Hometown Heroes! New York City’s essential workers honored with extravagant parade

A city showed its thanks to the heroes of the last 17 months through an extravagant parade Wednesday, July 7.

During the height of the COVID-19 pandemic, the term essential worker was coined and healthcare professionals, supermarket employees, educational staff, firefighters, and more were elevated to hero status. Now, as the Big Apple emerges from the ashes of the worst global health crisis in over a century, a who’s who of elected officials lined up to demonstrate their gratitude in front of a legion of television cameras and a roaring crowd of supporters.

A shower of colors surrounded participants. Photo by Dean Moses
A boy calls his nurse mother a hero. Photo by Dean Moses

The parade, dubbed “Hometown Heroes,” was the largest ticker-tape parade to grace New York City in history and the first procession in almost two years. Kicking off at 11 a.m. in Battery Park, the event was helmed by Mayor Bill de Blasio, First Lady Chirlane Irene McCray, and the parade’s grand marshal Sandra Lindsay, a Queens nurse who was the first person in the United States to receive the COVID-19 vaccine.

Democrat primary mayoral candidate Eric Adams shakes the hands of attending police officers. Photo by Dean Moses

While several politicians including Senate Majority Leader Charles Schumer, Congresswoman Carolyn Maloney, and Democrat primary mayoral candidate Eric Adams extended their arms in gratitude, the eyes of the city were firmly set on the cavalcade of essential workers who kept the city going through the harshest of times.    

Thousands of pieces of confetti burst through the air. Photo by Dean Moses

Plumes of confetti bursted through the air from a convoy of 14 floats and rained from high rising buildings and down onto about 260 varying workers who drove and marched through the Canyon of Heroes, stretching along Broadway from Battery Park to City Hall. 

Mayor de Blasio and first lady Chirlane McCray met with Sandra Lindsay, the first nurse to receive the vaccine in the Untied States. Photo by Dean Moses
Confetti shot into the air in front of the Freedom Tower. Photo by Dean Moses

“Let’s thank our health care heroes! You guys are amazing! Thank you to the nurses, thank you to the doctors, thank you to the technicians — everybody who made the hospitals work during the crisis, you are our heroes. Thank you,” de Blasio said as Mount Sinai and other hospital workers marched past a stage with a sign reading, “No stopping New York.”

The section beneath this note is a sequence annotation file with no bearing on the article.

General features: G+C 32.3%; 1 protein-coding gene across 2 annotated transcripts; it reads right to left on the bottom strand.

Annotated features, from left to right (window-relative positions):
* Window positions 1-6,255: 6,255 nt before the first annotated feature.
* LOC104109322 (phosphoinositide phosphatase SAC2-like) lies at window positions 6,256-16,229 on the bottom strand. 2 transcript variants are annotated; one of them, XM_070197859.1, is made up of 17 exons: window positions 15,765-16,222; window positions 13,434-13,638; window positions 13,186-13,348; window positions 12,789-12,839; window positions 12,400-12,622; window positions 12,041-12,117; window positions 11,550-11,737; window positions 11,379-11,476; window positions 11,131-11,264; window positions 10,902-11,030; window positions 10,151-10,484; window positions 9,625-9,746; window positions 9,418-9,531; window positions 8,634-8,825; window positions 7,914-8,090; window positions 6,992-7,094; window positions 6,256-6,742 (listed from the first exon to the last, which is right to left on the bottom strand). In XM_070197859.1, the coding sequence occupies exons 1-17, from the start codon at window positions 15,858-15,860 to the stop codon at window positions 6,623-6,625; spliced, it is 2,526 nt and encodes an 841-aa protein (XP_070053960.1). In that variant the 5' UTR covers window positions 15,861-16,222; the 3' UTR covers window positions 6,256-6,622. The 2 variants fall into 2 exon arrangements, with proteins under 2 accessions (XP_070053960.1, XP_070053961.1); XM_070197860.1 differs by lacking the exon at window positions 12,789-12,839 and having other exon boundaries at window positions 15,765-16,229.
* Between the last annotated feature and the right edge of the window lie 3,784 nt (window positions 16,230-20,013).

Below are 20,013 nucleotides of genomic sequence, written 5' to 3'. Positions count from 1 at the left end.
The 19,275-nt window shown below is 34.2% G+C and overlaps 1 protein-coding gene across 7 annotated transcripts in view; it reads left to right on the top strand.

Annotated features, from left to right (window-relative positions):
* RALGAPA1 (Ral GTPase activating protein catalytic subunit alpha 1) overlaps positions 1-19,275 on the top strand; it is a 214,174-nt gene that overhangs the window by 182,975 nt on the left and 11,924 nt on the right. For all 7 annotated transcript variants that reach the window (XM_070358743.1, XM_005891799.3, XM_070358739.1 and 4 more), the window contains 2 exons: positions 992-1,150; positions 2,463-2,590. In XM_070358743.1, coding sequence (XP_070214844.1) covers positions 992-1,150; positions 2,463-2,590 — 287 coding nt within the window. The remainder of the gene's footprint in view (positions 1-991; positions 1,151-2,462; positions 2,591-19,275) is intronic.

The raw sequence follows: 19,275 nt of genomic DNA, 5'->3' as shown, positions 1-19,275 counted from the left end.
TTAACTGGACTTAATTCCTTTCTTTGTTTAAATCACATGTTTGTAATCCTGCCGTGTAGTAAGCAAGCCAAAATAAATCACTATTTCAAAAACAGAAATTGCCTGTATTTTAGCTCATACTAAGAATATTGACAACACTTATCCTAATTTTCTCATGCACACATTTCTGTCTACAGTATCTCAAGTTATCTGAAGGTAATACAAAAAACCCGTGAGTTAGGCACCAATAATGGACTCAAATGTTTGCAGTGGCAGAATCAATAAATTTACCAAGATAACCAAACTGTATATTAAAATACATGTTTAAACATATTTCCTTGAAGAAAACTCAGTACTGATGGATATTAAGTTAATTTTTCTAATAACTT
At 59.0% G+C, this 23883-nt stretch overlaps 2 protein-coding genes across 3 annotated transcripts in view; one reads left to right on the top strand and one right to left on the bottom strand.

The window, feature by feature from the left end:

The echoing sound of drums, bagpipes, horns, and musical performances by more than 10 bands resounded through the streets as essential workers marched through Broadway to the delight of thousands of spectators.

The crowd roared and clapped as essential workers marched. Photo by Dean Moses
Congresswoman Carolyn Maloney and New York Attorney General Letitia James. Photo by Dean Moses

Members of various union groups such as 32BJ, 1199, NYSNA, as well as mascots Mr. and Mrs. Met threw their hands in the air and shouted for joy as they showed their pride for their heroes. Additionally, staff members from local medical facilities such as StJohn’s Episcopal Hospital — the only hospital located on the Rockaway, Queens peninsula aiding well over 130,000 residents that was one of the first hospitals in Queens County to receive a COVID-19 patient. 

“No stopping New York!” Photo by Dean Moses

“All right everybody, one big round of applause for our hometown heroes,” de Blasio said, adding, “Everybody, we love our hometown heroes!”

Due to the sweltering 91-degree heat, the mayor modified the event’s schedule, forgoing the celebratory ceremony at City Hall Plaza. However, that did not stop hundreds upon hundreds from braving the heat to say thank you.

Police officers guarded various sections of the parade. Photo by Dean Moses
Mayor Bill de Blasio waved to onlookers. Photo by Dean Moses
Mr. Met joined in the fun. Photo by Dean Moses
Staff members from St. John’s Episcopal Hospital. Photo by Dean Moses
One nurse filmed the parade on her phone. Photo by Dean Moses
There were 14 floats representing 260 essential workers. Photo by Dean Moses